By Dr Hilda High for oncologynews.com.au
The breast cancer charity, Pink Hope, recently announced it would be co-funding genetic testing for women to help “families to make informed choices when it comes to genetic testing”.
Dr Hilda High, Genetic Oncologist with Sydney Cancer Genetics explains: “Pink Hope is raising awareness. They want people to know that private clinics and self-funded testing is available and that the cost of testing has declined substantially in recent years.”
Pink Hope has partnered with US company Color Genomics. A main target group is women who are at moderate to high risk of breast and/or ovarian cancer and who had missed out on publicly funded testing in the public system or were on a long wait list.
Public clinics triage patients, giving priority to high risk patients making treatment decisions. This can mean longer wait times for patients who just miss out on eligibility. “The classic example is a woman with triple negative breast cancer and no family history. Diagnosed at age 50 she would be eligible for a publicly funded test, at 51, she isn’t. As her risk doesn’t fall to zero just because she’s a year older, she may consider self-funding BRCA testing.”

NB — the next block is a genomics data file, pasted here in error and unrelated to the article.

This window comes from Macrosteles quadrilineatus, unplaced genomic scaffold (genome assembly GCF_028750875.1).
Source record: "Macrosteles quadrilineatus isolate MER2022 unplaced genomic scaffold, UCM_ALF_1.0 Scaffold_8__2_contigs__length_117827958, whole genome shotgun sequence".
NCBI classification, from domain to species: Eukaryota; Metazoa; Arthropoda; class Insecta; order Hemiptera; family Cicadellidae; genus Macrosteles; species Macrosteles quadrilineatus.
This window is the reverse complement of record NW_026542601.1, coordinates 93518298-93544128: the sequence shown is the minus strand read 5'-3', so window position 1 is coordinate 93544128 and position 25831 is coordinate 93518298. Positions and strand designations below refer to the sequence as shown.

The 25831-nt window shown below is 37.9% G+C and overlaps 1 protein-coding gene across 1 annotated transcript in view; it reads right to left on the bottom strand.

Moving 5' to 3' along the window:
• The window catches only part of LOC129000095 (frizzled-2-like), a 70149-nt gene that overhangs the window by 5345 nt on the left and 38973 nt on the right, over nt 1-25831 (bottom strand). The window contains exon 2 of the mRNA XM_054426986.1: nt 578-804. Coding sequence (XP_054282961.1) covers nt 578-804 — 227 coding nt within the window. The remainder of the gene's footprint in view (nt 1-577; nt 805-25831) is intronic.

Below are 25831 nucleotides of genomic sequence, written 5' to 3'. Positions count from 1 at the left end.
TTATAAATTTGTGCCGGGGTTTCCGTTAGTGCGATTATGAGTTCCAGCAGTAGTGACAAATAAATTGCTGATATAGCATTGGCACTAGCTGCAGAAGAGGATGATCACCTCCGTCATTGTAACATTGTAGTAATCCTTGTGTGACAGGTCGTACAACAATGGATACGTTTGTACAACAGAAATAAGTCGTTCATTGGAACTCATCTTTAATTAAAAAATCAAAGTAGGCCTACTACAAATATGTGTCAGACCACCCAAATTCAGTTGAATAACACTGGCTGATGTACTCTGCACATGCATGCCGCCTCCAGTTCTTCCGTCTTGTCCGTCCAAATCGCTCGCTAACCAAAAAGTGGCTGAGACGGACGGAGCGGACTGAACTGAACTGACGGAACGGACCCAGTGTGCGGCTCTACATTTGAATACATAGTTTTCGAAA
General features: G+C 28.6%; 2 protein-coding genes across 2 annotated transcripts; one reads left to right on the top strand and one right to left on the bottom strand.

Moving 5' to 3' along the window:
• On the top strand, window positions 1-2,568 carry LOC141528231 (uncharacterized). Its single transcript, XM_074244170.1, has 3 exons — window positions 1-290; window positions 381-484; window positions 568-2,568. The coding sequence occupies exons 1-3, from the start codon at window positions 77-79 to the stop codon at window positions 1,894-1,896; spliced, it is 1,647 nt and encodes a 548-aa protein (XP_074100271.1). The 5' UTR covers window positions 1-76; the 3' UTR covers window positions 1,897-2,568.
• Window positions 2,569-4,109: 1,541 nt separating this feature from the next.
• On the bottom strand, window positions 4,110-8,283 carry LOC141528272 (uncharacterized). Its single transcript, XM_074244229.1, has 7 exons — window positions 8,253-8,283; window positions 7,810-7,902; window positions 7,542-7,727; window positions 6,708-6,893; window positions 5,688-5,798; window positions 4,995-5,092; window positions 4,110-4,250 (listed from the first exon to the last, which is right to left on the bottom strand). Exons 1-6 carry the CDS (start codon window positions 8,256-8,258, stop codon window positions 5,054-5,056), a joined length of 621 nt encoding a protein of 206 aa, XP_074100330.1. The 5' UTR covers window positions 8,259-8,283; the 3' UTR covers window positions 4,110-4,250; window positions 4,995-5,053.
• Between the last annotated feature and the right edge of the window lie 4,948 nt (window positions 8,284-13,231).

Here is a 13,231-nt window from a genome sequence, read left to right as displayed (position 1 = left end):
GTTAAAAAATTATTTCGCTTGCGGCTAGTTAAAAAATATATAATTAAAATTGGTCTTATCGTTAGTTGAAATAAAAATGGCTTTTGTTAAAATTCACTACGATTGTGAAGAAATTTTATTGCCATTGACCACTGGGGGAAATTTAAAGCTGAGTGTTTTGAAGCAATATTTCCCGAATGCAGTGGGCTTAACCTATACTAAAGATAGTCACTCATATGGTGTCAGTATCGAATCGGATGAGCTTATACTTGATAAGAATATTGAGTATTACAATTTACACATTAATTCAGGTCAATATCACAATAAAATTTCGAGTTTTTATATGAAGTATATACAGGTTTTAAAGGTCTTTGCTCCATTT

The test costs US $250 + $50 postage and handling (around $400). Pink Hope, working with charity Barbells for Boobs, is offering the test for $200 under a genetic testing grant program. (see the Pink Hope’s Your Risk website for details).
However Dr High cautioned: “The Color Panel is one of a variety of tests I use. The test must still be ordered by a doctor who assumes medico-legal responsibility for interpreting the result. Genetic counselling, to discuss the implications and limitations of testing is still very important. Particularly, as the test includes a panel of genes, the possibility of unexpected or uncertain findings needs to be discussed before the test is ordered.”